Monday Smiles – 5/5/2014
Friday night, after noticing that the movie fare looked a little sparse this weekend, at least for our tastes (I can only drag my wife Muri to sit through one Captain America-type epic a month), I went on the half-price ticket website, Goldstar, to see if there was anything more cultural to do. One of the things I like about using Goldstar is that it leads us to theater venues that we might otherwise miss. Yes, that is indeed a double-edged blade for a theater snob like Older Eyes. While we frequently find good productions at smaller local theaters, we occasionally end up sitting through the kind of shows that give community theater a bad name. That can be particularly awkward because in equity theaters, Goldstar often places us in the very front row, where the actors can see us as well as we can see them. I recall one particular production of West Side Story that was so bad it was hard not to laugh at the most dramatic moments. No, we didn’t. I may be a theater snob but I’m not rude.
At any rate, Friday night I found a production of The Female Odd Couple at the Covina Center for the Performing Arts. These days, it seems as if every neighborhood has something called a performing arts center, and it can be anything from the gorgeous Orange County Performing Arts Center to a converted strip mall. Interestingly, the Covina Center is a nicely converted movie theater that’s retained the old fashioned marquee and much of the look of a seventies neighborhood cinema. When Muri and I moved to California in 1971, I remember passing the theater on my way to work. So, interesting venue, Neil Simon and $15 tickets on Goldstar. How could I resist?
In The Female Odd Couple, Simon transformed the classic comedy most of us remember from stage, film and TV with fastidious Felix Unger and messy Oscar Madison to an all female cast, with Olive Madison and Florence Unger the principals. The story is essentially the same with some appropriate changes to make it work for women. Instead of opening to the famous poker game with Oscar and friends, the female version opens to Olive’s game of trivial pursuit. The hysterical Pidgeon sisters (upstairs neighbors that Oscar invites to dinner hoping for some action) are replaced by the Constazuela Brothers, Jesus and Manola, both recently emigrees from Spain. The brothers weren’t quite as funny as the Pidgeon sisters but worked just fine as Florence ruined Olive’s plan by spending the evening talking about his soon-to-be ex-wife. Oscar’s over-the-top sloppiness was harder to believe in Olive and Flo wasn’t as annoyingly funny as Felix, but once you bought the premise, the play was very funny. The set was very professional and I thought that both the direction and acting were excellent. As is sometimes the case in local productions, the actors didn’t all fit my image of the characters, but again, once I bought into the choices, it worked.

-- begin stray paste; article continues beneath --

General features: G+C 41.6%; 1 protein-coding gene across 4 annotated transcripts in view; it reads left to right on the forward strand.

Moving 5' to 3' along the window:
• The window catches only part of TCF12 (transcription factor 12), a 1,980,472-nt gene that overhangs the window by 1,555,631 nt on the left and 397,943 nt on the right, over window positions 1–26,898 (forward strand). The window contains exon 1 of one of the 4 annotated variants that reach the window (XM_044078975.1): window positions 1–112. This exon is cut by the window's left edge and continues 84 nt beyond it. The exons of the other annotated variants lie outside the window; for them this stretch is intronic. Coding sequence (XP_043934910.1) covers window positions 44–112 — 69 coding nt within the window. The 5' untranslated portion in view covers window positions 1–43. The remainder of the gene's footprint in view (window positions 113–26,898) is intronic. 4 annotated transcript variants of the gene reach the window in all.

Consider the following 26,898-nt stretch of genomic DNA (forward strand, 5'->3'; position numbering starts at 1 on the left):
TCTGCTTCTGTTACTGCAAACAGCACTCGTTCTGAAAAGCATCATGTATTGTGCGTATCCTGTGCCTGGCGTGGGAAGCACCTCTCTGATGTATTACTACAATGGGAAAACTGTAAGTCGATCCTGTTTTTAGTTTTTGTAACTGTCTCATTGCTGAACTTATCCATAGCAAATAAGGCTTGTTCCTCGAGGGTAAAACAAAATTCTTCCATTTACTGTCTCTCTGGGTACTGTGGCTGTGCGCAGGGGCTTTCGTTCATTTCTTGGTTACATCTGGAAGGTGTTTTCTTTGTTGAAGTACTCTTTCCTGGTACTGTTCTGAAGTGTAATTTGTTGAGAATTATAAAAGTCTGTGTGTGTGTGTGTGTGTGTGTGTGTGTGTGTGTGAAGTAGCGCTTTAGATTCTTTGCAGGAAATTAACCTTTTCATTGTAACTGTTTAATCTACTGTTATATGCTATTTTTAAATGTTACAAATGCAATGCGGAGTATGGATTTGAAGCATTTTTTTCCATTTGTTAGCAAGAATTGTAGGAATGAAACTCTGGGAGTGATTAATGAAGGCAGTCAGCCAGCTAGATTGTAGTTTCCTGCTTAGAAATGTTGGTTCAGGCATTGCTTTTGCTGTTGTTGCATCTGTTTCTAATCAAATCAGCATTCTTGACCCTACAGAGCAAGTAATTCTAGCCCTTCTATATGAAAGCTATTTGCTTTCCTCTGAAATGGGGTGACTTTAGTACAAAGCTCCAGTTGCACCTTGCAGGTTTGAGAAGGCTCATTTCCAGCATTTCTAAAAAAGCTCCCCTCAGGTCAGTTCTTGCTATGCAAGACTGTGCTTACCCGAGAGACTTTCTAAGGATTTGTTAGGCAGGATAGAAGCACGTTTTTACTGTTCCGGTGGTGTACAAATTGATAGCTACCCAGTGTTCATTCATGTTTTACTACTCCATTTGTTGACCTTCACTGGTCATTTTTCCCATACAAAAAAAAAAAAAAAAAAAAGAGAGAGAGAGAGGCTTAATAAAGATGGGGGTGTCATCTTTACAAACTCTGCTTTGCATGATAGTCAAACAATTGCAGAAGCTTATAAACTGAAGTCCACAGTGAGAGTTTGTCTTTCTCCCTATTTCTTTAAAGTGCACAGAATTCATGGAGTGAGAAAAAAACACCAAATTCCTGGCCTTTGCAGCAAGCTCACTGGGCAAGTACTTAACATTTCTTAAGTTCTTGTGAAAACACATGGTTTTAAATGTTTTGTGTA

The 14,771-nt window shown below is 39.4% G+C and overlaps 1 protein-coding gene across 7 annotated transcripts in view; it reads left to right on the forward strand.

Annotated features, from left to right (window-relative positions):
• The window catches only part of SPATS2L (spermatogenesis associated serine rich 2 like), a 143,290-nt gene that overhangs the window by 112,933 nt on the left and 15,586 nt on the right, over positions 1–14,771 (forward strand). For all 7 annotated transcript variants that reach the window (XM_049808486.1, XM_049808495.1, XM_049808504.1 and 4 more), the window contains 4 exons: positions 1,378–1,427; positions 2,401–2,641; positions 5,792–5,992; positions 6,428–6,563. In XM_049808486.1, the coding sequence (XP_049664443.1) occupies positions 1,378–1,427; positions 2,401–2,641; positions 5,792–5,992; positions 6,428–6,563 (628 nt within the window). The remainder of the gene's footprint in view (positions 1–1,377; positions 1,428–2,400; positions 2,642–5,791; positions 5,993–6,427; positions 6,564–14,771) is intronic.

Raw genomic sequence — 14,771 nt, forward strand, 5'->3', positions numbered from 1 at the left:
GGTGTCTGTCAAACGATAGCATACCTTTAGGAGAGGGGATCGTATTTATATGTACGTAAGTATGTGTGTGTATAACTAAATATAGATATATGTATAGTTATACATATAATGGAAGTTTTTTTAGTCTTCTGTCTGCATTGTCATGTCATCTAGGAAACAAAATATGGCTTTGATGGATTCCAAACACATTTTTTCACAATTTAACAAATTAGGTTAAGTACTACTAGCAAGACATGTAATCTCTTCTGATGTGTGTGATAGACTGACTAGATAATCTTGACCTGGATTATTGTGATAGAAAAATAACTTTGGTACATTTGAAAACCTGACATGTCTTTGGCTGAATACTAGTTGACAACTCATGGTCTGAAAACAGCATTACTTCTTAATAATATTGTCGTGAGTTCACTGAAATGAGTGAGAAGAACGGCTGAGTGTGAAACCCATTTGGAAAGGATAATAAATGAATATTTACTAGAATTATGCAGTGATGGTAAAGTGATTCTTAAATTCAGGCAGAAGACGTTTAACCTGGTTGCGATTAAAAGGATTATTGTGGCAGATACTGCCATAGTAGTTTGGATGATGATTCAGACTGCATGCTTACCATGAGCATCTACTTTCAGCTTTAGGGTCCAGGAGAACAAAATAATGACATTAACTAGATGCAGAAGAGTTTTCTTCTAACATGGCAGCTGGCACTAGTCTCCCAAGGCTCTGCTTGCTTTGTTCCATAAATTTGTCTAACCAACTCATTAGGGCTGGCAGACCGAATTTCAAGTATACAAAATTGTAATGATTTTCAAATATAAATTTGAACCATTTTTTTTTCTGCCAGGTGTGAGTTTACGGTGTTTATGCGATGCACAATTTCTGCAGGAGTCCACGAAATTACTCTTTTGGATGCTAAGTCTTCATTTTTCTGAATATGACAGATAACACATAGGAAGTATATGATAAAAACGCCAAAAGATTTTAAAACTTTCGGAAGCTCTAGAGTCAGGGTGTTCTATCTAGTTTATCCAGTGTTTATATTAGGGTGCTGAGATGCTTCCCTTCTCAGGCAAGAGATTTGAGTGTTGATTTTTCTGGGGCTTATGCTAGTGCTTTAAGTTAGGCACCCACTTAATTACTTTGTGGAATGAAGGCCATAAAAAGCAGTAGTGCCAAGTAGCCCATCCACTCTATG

Muri and I are both dedicated people watchers and one of the things we enjoy about trying different theater venues is seeing how the audiences differ. Some theaters attract mostly theater snobs or the affluent, others gray hairs or theater people. The Covina audience was diverse in age and ethnicity, as was, by the way, the cast. It was also the friendliest audience we’ve ever encountered, people talking happily with those around them before the play and during the intermission. The theater staff was friendly and proud of their venue … and the cast came into the lobby to greet the audience afterwards. It was a very enjoyable evening.
It’s Monday … I’m smiling.